Suicide Squad #18

Story by
Art by
Sandu Florea, Henrik Jonsson
Colors by
Matt Yackey
Letters by
Jared K. Fletcher
Cover by
DC Comics

I've enjoyed most of Adam Glass's "Suicide Squad" run, and I was disappointed to hear that a new writer is due to take over the title in just a couple of months. But with "Suicide Squad" #18, Glass and Henrik Jonsson's story of the Squad fighting Regulus and Basilisk feels a little familiar. Unfortunately, it's not in a good way.

It probably doesn't help that going up against a still-alive Regulus so soon after the last big battle makes "Suicide Squad" #18 come across as a bit tired. It's not just that readers have seen this villain, it's that we just saw him as part of a climactic wrap-up to a year's worth of stories. To be back again so quickly robs the previous story of its energy, and makes this new encounter feel less important.

Glass also dips once more into the "shocking death" well, and at this point it's feeling less shocking with each new reveal. Part of what made the original "Suicide Squad" so effective was that while characters could and did die, it was with no warning. Having a character or two knocked off each story (with several core members firmly in place) means that you're starting to expect it. So when a character makes the big sacrifice at the end of this issue, it's just a bit of a letdown as once again someone that we're just starting to learn more about is taken off the stage. Even a big reveal mid-issue feels a little off, perhaps because this doesn't quite sync up with other comics using the same character. (No doubt this is supposed to take place first, but it's still a little jarring.)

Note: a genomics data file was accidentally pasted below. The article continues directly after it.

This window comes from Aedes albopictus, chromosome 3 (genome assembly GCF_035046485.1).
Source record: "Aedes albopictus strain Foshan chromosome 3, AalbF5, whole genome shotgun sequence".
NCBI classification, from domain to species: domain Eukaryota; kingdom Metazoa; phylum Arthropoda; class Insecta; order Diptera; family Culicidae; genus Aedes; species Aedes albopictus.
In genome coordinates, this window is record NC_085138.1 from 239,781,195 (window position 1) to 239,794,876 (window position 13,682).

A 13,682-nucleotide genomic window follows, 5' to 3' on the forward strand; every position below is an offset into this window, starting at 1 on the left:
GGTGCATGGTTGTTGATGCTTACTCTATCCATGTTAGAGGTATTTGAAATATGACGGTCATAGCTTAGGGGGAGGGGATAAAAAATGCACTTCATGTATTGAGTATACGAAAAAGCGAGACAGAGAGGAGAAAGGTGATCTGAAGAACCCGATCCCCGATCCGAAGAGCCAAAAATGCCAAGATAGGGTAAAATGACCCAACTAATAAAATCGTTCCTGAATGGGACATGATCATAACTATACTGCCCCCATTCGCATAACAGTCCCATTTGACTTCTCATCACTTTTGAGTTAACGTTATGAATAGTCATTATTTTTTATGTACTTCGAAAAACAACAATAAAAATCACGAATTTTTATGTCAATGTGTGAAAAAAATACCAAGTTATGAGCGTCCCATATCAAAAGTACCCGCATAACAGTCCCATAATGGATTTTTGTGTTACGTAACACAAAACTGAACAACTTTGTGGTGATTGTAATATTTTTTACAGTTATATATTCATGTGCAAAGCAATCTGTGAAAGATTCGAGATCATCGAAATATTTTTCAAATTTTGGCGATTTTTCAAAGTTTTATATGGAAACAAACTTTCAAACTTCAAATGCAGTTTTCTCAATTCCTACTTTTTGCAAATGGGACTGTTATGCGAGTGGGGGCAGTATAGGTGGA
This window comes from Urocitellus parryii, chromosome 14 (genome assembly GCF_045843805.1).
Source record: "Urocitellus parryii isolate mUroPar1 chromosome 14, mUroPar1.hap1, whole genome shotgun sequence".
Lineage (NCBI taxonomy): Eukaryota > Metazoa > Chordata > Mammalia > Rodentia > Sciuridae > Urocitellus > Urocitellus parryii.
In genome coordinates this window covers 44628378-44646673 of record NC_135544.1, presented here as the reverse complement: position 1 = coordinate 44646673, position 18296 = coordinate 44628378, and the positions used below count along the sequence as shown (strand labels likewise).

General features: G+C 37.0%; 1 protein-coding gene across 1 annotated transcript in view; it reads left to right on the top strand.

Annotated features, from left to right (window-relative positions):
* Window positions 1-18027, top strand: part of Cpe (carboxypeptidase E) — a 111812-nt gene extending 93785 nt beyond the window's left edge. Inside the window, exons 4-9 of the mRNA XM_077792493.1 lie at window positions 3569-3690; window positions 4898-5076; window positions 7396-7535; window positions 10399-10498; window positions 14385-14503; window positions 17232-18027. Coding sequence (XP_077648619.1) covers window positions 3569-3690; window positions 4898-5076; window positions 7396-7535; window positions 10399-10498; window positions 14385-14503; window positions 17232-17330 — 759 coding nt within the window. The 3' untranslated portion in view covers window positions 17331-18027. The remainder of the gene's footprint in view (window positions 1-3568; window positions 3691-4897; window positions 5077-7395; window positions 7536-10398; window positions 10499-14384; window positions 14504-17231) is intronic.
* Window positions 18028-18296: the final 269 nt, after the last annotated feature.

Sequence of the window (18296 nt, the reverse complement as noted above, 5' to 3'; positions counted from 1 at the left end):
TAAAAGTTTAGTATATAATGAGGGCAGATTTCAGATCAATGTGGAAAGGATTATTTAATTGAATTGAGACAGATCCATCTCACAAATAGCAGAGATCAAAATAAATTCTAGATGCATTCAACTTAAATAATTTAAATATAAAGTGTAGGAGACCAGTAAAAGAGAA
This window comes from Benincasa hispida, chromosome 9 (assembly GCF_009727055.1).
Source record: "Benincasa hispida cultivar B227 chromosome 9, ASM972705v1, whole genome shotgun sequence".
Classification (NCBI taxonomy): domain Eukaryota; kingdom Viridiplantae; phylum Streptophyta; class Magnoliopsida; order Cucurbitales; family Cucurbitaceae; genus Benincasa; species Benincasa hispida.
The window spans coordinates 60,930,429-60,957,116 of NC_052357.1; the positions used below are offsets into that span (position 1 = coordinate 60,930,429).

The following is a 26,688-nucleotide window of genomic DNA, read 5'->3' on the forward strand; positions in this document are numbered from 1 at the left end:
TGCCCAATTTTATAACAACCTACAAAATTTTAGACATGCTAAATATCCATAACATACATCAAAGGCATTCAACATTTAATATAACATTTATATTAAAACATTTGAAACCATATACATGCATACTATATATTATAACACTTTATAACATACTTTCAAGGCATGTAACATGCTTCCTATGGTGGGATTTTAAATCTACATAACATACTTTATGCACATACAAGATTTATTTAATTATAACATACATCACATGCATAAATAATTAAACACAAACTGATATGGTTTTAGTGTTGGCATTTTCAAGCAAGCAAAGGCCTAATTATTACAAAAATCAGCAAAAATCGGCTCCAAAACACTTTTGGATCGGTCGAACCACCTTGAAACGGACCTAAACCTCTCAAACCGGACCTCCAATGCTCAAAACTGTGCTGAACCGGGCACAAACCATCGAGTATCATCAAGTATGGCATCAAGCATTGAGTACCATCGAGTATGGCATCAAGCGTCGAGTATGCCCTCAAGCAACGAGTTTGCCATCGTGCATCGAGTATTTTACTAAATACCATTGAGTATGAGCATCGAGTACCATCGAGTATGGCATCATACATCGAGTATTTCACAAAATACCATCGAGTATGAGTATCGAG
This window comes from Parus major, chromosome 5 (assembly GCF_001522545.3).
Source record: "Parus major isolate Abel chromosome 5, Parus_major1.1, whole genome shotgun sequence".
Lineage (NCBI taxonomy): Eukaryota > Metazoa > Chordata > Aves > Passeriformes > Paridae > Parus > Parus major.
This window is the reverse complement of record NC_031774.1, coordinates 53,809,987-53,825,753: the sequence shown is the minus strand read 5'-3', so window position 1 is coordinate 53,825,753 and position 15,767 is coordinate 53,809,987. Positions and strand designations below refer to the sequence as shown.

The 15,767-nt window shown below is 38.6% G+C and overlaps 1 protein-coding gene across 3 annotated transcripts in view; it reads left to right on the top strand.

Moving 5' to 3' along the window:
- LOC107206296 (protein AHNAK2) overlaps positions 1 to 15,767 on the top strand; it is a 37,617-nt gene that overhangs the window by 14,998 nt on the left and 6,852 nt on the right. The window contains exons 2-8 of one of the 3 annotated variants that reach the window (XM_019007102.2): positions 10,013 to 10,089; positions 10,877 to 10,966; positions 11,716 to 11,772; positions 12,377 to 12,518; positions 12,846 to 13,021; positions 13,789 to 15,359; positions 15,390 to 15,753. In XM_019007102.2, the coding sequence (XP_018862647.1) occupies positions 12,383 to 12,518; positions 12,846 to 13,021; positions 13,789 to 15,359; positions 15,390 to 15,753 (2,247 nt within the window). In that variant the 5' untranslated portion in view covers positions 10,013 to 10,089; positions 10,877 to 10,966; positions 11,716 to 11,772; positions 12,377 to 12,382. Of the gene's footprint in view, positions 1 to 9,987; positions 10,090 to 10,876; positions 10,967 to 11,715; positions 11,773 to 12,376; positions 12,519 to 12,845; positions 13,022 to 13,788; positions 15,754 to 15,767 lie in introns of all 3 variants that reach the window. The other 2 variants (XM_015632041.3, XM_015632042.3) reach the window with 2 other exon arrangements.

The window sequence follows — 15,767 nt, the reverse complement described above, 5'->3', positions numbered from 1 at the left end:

After drawing a back-up story in "Detective Comics" #18 earlier this month, Jonsson has next surfaced on "Suicide Squad." The art isn't downright bad, but it also isn't something to cheer for. Regulus's face appears pinched rather than threatening, for example. Red Orchid's big splash as she attacks the Squad is missing the amount of impact that it feels should be present, for that matter. (It's also missing a background, a problem that persists throughout the comic.) And unfortunately, Jonsson's reuse of the same panel art in multiple instances is hard to miss here; when we get two panels of Amanda Waller where one is above the other and they're both the same dead-eyed vacant stare, it makes you wonder why a panel that wasn't effective the first time gets to pull double duty. There's just not quite the correct amount of energy present here, and that's something sorely needed for a book like "Suicide Squad."

I'm still sorry to see Glass's run coming to an end, but I think I'm more sorry that right now it looks to be going out on a lackluster note. There's still another issue to turn thing around, but this comic feels rushed, both in story and art, like none of this was supposed to happen right now. I hope the new creative team can do well, but for now I'm going to just cross my fingers for a strong conclusion in the immediate future.

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